Whether you’re dating someone new or having been in a long-term relationship, sex anxiety can still affect you. It is also known as sexual anxiety or sexual performance anxiety. The International Society for Sexual Medicine defines it as fear, worry, or anxiety related to sexual activity. It’s not recognised as a formal diagnosis but can be a sign of underlying sexual dysfunctions.
Studies show it’s the most common affliction affecting partners. It can be so severe that it leads to sexual avoidance. It affects everyone, regardless of age, gender, or sexual experience. For many people, it’s short-lived, but the condition is still frustrating to deal with, especially when you want to be intimate with a partner.
What causes sex anxiety?
1. A history of trauma
It can result from trauma. People who have experienced assault before may have difficulty achieving and maintaining arousal. In this instance, it is important to seek specialised care to help heal from sexual or intimate partner violence.
Stress and depression can also cause sex anxiety. Studies show that poor mental health can cause sexual performance anxiety in menopausal women. In addition, stress leads to increased production of cortisol, a steroid hormone that affects how your body uses blood glucose and directs the body’s fight-or-flight response. Cortisol affects the production of testosterone, which then leads to low libido.
3. Poor body image
Negative body image can also increase the likelihood of sexual performance anxiety. Research found that women with positive body image had more pleasurable sex than women with negative body image. Feeling shame and anxiety over body image can lead to avoidance of physical intimacy and lower sexual satisfaction. People with negative body image are also likely to start sexual encounters. This also applies to men who worry their penis may be too small to satisfy their partner. They can struggle to achieve arousal.
Insecurity is another cause of sex anxiety. Worrying about satisfying your partner, or achieving orgasm too quickly or too slowly can lead to performance anxiety. If you’ve hit road bumps in your relationship, you may hesitate to approach your partner for intimacy.
If you don’t feel comfortable around your partner, it can decrease desire and create sex anxiety. You may be anxious or stressed about being intimate if you also don’t trust your attraction to them.
How can you cope with sex anxiety?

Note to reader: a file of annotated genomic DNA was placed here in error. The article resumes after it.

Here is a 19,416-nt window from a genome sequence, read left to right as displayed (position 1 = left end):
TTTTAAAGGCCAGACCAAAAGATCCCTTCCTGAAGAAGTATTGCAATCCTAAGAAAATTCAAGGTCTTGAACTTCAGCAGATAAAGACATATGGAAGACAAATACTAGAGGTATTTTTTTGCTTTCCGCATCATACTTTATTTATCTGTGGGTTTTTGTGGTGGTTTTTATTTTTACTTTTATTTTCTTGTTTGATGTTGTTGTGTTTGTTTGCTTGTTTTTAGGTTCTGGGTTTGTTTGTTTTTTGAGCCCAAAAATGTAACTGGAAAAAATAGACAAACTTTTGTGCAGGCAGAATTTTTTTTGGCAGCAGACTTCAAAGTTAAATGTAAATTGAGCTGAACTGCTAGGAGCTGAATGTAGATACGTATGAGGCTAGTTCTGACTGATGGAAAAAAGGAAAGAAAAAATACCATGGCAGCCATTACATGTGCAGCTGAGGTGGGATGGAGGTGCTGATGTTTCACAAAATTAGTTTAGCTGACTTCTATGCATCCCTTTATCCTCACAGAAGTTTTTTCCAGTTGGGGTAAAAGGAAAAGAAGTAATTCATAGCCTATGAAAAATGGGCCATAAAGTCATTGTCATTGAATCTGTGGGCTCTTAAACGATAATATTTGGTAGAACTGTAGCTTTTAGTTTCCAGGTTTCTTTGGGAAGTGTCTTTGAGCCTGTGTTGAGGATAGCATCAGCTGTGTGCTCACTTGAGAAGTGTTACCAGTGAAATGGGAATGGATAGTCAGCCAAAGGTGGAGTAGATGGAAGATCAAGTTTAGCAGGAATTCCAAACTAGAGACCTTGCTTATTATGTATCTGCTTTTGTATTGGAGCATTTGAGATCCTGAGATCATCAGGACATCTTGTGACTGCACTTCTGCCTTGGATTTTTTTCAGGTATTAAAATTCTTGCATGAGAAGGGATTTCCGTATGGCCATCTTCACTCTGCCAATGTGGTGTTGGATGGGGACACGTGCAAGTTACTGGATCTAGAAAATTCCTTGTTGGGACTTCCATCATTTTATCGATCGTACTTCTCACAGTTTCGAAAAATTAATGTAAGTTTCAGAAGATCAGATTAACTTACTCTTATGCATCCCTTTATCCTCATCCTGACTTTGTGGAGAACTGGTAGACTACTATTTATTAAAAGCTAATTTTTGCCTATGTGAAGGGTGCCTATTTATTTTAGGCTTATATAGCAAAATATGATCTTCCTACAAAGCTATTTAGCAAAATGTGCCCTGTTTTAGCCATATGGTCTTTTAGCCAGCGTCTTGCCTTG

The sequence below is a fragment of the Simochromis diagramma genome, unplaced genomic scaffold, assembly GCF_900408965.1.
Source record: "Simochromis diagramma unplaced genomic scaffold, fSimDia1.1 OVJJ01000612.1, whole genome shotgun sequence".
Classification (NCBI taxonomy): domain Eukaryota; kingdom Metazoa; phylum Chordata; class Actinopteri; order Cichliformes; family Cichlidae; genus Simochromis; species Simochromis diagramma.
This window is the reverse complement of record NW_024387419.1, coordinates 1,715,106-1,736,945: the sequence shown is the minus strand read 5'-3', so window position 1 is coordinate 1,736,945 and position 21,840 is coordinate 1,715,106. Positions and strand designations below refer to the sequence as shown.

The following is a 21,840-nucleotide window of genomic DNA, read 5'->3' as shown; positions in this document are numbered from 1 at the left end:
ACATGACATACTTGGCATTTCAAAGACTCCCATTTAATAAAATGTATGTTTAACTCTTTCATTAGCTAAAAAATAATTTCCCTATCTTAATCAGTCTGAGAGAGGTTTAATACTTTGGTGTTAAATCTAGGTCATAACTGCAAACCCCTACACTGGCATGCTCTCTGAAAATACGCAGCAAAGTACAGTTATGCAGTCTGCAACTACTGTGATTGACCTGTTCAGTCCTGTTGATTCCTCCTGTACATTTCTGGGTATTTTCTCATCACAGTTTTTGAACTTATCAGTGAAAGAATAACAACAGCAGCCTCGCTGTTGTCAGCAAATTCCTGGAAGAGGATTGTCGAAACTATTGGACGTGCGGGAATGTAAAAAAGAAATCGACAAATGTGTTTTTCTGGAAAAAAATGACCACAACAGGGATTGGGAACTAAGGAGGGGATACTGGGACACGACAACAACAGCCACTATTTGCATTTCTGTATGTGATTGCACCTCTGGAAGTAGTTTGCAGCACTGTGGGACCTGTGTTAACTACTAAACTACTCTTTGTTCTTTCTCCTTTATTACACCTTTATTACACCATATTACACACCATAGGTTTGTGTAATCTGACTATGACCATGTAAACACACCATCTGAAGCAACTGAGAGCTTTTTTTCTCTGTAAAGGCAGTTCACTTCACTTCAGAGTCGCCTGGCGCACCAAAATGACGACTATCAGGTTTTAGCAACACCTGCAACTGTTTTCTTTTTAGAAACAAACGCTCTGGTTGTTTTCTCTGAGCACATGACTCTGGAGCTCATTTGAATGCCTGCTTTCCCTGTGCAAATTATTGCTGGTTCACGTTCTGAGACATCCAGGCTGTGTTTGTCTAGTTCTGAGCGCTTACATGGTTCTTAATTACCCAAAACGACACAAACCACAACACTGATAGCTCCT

1. Identify what triggers the anxiety
Identify sex anxiety triggers, especially if you have experienced sexual trauma. Feeling safe in bed is important for a healthy and successful sex life. When you identify the triggers, make a note of the emotional change. Confide in your partner and let them comfort you. If you’d also prefer to be alone, take the time to navigate through the emotions. Be open with your partner and let them know what can make you anxious during intimacy.
Try meditative techniques before engaging in sex. Deep breaths can help you relax. Studies show that slow breathing can help reduce the negative consequences of stress. As a result, this makes it easier to have fun in bed.
3. Learn what you can about yourself
Educate yourself on what makes you tick, which positions you like, how long you prefer foreplay, or what turns you on further. Being unaware of your preferred sexual practices can lead to sex anxiety. Forget about how your body is “supposed” to react. Embrace your quirks and be honest with your partner to reduce performance anxiety.
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4. Improve your body confidence
Learn to love your body. For many people, body image issues stem from a young age. Constant criticism of their appearance can make them feel like their bodies aren’t good enough. They often feel unattractive regardless of their shape, weight, or size. You can try affirmations to help you gradually accept and love your body. Sex educator and researcher Emily Nagoski, advises standing in front of a mirror, wearing as little as possible, and writing what you love about your body daily.
You can also consider lifestyle changes for your well-being. If you have too little weight and are worried about weight gain, focus on a balanced diet and healthy levels of exercise. If you are overweight, try the same thing. Even if your body doesn’t meet media-endorsed beauty standards, being healthier helps improve your mental health and physical mood.
5. Be honest with your partner
Explain your needs to your partner. Don’t criticise them harshly in bed because this can lead to feelings of resentment. Try talking about it in a neutral location, then be patient with your partner as they learn to please you and you them. Be playful in bed. Observe your partner’s unique reactions when they are touched on different parts of the body. Once you give them the time of their lives, it can boost your confidence and reduce sex anxiety.
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